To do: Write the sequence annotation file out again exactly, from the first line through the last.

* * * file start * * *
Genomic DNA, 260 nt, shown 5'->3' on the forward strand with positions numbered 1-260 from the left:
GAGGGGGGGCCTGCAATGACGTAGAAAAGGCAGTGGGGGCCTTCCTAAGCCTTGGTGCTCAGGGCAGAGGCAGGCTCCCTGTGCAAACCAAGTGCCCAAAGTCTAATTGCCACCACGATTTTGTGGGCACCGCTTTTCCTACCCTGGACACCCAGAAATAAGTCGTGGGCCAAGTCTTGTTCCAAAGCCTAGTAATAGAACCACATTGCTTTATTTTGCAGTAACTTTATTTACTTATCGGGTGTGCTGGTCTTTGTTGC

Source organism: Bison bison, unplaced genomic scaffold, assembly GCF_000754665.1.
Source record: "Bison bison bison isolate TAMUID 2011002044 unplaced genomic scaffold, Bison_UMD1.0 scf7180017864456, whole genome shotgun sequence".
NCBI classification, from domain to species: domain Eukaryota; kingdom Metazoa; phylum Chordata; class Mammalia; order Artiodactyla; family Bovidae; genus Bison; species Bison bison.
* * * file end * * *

Genomic DNA, 260 nt, shown 5'->3' on the forward strand with positions numbered 1-260 from the left:
GAGGGGGGGCCTGCAATGACGTAGAAAAGGCAGTGGGGGCCTTCCTAAGCCTTGGTGCTCAGGGCAGAGGCAGGCTCCCTGTGCAAACCAAGTGCCCAAAGTCTAATTGCCACCACGATTTTGTGGGCACCGCTTTTCCTACCCTGGACACCCAGAAATAAGTCGTGGGCCAAGTCTTGTTCCAAAGCCTAGTAATAGAACCACATTGCTTTATTTTGCAGTAACTTTATTTACTTATCGGGTGTGCTGGTCTTTGTTGC

Source organism: Bison bison, unplaced genomic scaffold, assembly GCF_000754665.1.
Source record: "Bison bison bison isolate TAMUID 2011002044 unplaced genomic scaffold, Bison_UMD1.0 scf7180017864456, whole genome shotgun sequence".
NCBI classification, from domain to species: domain Eukaryota; kingdom Metazoa; phylum Chordata; class Mammalia; order Artiodactyla; family Bovidae; genus Bison; species Bison bison.